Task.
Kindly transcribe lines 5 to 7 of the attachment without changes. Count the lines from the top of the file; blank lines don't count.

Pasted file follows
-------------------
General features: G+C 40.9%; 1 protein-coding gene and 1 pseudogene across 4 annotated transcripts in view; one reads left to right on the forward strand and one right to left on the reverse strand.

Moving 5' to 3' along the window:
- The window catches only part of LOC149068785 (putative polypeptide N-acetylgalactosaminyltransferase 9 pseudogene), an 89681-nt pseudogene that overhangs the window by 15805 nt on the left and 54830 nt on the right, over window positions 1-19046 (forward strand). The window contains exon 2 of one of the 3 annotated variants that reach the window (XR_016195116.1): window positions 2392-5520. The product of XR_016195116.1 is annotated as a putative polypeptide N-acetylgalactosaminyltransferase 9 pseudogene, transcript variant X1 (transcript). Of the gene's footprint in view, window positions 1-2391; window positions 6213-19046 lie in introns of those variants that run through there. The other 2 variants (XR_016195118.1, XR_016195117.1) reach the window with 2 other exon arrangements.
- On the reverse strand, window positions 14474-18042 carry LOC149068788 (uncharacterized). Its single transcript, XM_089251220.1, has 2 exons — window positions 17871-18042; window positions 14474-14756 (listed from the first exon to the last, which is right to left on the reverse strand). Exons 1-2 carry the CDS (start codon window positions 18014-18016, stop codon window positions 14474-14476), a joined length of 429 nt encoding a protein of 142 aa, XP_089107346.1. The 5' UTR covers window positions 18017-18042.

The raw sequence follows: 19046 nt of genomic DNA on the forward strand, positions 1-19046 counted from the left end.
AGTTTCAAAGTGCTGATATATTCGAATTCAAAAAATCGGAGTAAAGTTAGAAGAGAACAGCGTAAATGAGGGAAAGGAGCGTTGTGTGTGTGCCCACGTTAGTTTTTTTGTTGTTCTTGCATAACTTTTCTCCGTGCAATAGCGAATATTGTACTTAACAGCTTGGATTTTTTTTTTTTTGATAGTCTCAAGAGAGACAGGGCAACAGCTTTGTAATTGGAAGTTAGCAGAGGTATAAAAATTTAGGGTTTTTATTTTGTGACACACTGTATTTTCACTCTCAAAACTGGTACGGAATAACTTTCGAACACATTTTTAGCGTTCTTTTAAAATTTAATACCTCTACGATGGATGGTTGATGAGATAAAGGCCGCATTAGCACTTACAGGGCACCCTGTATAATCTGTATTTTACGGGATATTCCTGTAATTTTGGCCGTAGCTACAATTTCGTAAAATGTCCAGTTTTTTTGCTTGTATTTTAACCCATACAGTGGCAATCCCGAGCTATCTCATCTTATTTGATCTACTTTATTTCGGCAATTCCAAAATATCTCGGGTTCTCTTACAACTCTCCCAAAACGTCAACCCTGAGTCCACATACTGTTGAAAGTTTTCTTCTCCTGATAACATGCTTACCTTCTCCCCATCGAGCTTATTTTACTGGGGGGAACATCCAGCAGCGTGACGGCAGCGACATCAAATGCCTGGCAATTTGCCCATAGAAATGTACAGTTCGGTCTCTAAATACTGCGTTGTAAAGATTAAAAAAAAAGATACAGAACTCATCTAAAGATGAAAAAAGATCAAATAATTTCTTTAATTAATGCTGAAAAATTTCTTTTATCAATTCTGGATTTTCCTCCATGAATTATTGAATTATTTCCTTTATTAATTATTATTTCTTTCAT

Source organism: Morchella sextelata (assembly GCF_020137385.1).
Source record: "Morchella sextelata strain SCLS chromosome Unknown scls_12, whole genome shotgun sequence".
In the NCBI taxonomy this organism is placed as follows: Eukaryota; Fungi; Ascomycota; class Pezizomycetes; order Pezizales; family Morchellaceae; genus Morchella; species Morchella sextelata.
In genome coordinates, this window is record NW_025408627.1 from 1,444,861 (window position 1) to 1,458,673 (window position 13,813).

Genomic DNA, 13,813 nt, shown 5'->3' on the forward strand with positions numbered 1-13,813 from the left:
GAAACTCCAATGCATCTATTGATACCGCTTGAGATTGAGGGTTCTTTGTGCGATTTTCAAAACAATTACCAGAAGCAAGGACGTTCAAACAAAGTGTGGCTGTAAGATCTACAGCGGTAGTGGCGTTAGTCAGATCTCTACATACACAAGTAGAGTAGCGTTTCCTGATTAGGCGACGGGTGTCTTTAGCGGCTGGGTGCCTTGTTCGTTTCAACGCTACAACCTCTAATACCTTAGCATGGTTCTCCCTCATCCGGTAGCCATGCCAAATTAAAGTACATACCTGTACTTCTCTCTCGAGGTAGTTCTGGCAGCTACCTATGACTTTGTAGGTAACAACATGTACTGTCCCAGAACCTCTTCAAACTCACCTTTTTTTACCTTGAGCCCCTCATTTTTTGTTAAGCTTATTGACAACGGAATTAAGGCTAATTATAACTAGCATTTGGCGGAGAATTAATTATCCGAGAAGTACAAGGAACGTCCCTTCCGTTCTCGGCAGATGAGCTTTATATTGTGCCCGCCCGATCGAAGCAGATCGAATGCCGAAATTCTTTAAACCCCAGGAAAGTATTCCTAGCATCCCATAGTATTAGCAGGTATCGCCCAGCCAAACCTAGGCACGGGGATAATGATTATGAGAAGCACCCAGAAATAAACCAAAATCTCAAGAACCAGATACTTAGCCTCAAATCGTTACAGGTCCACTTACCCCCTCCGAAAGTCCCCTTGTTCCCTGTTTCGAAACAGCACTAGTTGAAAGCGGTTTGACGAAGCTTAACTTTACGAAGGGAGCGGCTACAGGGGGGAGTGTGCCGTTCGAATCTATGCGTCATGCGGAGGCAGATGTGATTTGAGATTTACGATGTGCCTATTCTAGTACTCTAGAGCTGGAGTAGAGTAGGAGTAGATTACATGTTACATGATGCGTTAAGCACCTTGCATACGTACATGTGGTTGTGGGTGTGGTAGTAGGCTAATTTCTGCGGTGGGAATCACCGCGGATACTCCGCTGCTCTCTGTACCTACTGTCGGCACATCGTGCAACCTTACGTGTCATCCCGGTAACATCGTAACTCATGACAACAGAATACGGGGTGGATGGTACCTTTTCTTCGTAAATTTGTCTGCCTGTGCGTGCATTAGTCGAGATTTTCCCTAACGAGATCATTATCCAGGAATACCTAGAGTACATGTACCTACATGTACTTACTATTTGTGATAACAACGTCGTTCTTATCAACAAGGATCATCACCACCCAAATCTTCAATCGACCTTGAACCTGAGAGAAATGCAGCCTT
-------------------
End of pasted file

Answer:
The raw sequence follows: 19046 nt of genomic DNA on the forward strand, positions 1-19046 counted from the left end.
AGTTTCAAAGTGCTGATATATTCGAATTCAAAAAATCGGAGTAAAGTTAGAAGAGAACAGCGTAAATGAGGGAAAGGAGCGTTGTGTGTGTGCCCACGTTAGTTTTTTTGTTGTTCTTGCATAACTTTTCTCCGTGCAATAGCGAATATTGTACTTAACAGCTTGGATTTTTTTTTTTTTGATAGTCTCAAGAGAGACAGGGCAACAGCTTTGTAATTGGAAGTTAGCAGAGGTATAAAAATTTAGGGTTTTTATTTTGTGACACACTGTATTTTCACTCTCAAAACTGGTACGGAATAACTTTCGAACACATTTTTAGCGTTCTTTTAAAATTTAATACCTCTACGATGGATGGTTGATGAGATAAAGGCCGCATTAGCACTTACAGGGCACCCTGTATAATCTGTATTTTACGGGATATTCCTGTAATTTTGGCCGTAGCTACAATTTCGTAAAATGTCCAGTTTTTTTGCTTGTATTTTAACCCATACAGTGGCAATCCCGAGCTATCTCATCTTATTTGATCTACTTTATTTCGGCAATTCCAAAATATCTCGGGTTCTCTTACAACTCTCCCAAAACGTCAACCCTGAGTCCACATACTGTTGAAAGTTTTCTTCTCCTGATAACATGCTTACCTTCTCCCCATCGAGCTTATTTTACTGGGGGGAACATCCAGCAGCGTGACGGCAGCGACATCAAATGCCTGGCAATTTGCCCATAGAAATGTACAGTTCGGTCTCTAAATACTGCGTTGTAAAGATTAAAAAAAAAGATACAGAACTCATCTAAAGATGAAAAAAGATCAAATAATTTCTTTAATTAATGCTGAAAAATTTCTTTTATCAATTCTGGATTTTCCTCCATGAATTATTGAATTATTTCCTTTATTAATTATTATTTCTTTCAT

Source organism: Morchella sextelata (assembly GCF_020137385.1).